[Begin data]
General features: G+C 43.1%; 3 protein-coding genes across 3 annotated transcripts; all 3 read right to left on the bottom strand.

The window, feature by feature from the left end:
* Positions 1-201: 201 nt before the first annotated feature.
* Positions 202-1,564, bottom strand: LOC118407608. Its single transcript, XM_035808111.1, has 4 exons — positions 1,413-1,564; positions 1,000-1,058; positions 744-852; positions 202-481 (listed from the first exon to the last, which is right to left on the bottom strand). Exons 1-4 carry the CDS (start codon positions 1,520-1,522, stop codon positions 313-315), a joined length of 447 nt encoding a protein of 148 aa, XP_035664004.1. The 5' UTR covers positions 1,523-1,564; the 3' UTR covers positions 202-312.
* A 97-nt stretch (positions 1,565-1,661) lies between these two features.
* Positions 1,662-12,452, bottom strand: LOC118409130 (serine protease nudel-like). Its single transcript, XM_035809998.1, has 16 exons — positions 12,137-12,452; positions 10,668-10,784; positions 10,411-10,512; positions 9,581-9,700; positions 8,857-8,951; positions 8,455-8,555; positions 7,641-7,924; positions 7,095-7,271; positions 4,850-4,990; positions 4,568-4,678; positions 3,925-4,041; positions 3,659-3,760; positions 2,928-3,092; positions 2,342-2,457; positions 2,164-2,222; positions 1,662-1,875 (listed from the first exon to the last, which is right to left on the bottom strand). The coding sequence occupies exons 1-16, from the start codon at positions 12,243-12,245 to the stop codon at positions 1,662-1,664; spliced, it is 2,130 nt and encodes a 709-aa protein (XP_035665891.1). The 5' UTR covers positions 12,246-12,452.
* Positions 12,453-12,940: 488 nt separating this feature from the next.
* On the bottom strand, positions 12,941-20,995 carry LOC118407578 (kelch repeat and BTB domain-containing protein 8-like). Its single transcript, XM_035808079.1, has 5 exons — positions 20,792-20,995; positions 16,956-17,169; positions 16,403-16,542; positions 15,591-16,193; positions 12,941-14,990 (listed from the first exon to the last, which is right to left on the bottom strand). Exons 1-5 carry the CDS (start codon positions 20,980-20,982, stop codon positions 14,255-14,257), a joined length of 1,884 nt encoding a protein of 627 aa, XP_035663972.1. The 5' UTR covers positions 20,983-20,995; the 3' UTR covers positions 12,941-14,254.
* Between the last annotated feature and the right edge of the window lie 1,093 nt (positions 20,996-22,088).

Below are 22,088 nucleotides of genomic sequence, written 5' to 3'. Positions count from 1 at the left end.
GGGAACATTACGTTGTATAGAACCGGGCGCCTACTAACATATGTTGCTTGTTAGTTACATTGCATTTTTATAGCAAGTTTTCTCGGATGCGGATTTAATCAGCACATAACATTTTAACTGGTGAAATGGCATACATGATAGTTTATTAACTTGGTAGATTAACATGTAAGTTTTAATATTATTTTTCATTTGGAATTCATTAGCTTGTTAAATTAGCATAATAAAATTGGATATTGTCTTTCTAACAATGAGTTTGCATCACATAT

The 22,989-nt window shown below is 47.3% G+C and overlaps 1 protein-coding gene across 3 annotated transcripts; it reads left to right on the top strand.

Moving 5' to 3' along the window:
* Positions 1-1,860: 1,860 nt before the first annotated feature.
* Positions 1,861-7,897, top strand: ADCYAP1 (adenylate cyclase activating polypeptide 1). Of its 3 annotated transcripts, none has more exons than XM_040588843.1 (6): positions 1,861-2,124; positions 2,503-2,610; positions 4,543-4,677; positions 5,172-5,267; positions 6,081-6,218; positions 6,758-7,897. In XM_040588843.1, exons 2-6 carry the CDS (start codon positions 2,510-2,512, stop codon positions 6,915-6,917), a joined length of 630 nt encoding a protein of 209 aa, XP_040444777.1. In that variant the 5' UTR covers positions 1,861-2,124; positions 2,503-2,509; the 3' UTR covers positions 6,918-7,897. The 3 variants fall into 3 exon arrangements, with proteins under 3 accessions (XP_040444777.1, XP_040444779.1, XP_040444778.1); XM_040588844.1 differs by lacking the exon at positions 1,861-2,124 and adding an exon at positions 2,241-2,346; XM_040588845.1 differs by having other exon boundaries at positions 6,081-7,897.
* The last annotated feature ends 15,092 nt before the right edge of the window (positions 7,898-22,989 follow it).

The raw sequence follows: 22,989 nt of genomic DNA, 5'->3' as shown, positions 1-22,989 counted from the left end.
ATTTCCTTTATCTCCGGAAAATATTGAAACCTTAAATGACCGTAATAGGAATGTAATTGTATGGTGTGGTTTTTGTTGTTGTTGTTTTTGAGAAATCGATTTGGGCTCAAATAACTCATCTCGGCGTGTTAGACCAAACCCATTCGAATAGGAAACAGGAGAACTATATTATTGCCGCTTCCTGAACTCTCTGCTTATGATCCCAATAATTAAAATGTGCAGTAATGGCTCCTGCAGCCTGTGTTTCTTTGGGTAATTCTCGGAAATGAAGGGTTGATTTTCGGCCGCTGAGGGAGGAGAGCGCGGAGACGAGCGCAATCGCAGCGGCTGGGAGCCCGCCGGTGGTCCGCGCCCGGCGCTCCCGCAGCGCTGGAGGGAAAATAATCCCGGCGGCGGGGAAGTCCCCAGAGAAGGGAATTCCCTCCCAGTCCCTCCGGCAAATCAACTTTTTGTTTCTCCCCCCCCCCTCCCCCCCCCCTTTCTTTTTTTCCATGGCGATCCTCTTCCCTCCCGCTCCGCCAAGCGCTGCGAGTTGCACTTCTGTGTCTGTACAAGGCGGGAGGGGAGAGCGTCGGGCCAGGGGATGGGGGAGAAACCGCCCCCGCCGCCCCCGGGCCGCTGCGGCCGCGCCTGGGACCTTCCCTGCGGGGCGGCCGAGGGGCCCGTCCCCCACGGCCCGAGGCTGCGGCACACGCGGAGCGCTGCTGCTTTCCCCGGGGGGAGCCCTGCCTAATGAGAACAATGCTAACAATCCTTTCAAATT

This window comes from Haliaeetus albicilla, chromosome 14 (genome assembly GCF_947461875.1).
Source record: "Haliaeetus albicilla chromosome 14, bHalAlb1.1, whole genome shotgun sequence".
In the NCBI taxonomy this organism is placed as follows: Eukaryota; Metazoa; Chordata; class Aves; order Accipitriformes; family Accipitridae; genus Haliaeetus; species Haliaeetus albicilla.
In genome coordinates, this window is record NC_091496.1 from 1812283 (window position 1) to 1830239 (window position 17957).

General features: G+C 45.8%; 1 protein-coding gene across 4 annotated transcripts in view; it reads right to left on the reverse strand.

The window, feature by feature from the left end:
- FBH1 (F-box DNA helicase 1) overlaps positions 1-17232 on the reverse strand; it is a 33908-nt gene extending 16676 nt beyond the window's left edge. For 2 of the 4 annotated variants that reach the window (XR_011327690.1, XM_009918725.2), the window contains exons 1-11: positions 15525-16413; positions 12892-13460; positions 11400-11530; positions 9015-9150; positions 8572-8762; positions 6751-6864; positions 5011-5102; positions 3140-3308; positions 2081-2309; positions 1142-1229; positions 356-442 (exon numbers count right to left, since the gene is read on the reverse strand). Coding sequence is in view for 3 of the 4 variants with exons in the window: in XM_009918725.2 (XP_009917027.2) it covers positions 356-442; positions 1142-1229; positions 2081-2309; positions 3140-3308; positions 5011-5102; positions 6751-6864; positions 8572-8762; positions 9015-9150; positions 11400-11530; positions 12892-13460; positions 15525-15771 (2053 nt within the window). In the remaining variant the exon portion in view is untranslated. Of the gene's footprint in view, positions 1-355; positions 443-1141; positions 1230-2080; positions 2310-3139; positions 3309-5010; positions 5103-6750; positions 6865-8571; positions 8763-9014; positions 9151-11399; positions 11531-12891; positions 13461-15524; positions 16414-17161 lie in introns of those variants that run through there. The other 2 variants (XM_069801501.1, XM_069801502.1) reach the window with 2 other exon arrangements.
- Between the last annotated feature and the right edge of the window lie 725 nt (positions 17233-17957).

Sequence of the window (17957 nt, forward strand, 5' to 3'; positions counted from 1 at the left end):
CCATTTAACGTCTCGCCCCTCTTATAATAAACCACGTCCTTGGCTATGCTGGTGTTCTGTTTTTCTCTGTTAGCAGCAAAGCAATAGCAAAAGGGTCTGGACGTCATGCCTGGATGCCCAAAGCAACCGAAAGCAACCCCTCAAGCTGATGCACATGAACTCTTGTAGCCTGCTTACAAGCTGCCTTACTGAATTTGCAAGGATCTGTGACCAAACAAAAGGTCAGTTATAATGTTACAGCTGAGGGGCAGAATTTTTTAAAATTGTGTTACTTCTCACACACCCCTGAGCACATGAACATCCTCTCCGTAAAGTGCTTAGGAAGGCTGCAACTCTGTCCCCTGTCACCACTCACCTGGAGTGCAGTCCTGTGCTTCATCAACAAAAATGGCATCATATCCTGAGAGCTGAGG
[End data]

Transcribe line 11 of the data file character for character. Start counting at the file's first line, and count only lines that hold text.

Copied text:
GGGAACATTACGTTGTATAGAACCGGGCGCCTACTAACATATGTTGCTTGTTAGTTACATTGCATTTTTATAGCAAGTTTTCTCGGATGCGGATTTAATCAGCACATAACATTTTAACTGGTGAAATGGCATACATGATAGTTTATTAACTTGGTAGATTAACATGTAAGTTTTAATATTATTTTTCATTTGGAATTCATTAGCTTGTTAAATTAGCATAATAAAATTGGATATTGTCTTTCTAACAATGAGTTTGCATCACATAT